If you’re a government agency that is going to issue an RFP for ambulance bill collection, demanding a collection percentage guarantee may seem like a good idea. And in some ways, it is: a guarantee requires little thought as to how to develop a better, mutually beneficial partnership with a vendor. While the guarantee is a defined benefit for the agency, it is a risky proposition at best for ambulance billing companies.
Agencies include a collection percentage guarantee in their RFPs thinking that it translates to a guaranteed amount of revenue. Seems logical – if the billing company agrees to a certain benchmark, it has an extra incentive to collect as much as possible, right?
Wrong. For the billing company, this requirement may have the opposite effect.
One way to increase revenue for an agency is a recommendation to raise ambulance fees. While this will likely increase revenue, it may also decrease the collection percentage. Let’s say a billing company collects 100% of a $400 claim. If the agency increases its rate to $1,000 and the billing company now collects only 50%, they increase collections by $100 but cut the collection percentage in half. This is an extreme example, but it makes the point: If a billing company is expected to maintain a minimum percentage or be penalized, it is actually being discouraged from doing everything it can to maximize collections.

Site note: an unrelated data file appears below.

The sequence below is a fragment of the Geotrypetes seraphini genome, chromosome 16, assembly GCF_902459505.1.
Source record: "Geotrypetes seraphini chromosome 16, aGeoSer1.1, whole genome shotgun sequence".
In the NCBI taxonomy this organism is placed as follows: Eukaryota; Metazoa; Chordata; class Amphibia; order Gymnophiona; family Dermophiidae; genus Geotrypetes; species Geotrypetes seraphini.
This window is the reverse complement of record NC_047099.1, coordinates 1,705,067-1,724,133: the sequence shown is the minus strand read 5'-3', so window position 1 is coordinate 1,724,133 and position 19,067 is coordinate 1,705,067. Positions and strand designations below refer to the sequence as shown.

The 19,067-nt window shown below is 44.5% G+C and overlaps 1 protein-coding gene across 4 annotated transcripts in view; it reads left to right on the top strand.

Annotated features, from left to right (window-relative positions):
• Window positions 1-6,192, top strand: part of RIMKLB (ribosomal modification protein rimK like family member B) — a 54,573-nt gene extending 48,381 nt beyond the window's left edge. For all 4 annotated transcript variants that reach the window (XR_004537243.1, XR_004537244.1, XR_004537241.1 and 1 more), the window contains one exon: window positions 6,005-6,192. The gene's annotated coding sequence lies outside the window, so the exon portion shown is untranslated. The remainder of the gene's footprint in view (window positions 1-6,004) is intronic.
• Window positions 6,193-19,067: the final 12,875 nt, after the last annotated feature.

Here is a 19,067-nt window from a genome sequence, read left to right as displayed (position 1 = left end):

The billing company then has two choices: Ignore the risk of reducing revenue by focusing on the collection percentage, or face penalties for not holding up its end of the deal. This assumes, of course, that the billing company doesn’t put the agency at risk by up-coding claims – billing a level of service higher than what is medically necessary, or showing all adjustments as contractuals – to meet the agreed upon percentage.
A collection percentage requirement will scare off some bidders who could otherwise handle the job well. Reason? The vendors most willing to risk the penalties of underperforming are those who have the legal resources to fight those same penalties. Are you hiring a billing service or a law firm? Or are you looking for a company that collects the minimum for the maximum profit without looking to become a true consulting partner? In either case, your agency could be unknowingly cheating itself out of superior service.
Any way you slice it, a required collection percentage guarantee is a certainty that the vendor/client relationship becomes either a little bit dishonest or not mutually beneficial. If your goal is to maximize revenue with the help of a trusted partner, steer clear of percentage guarantees. Any company willing to enter into such an agreement does not have your best interests at heart.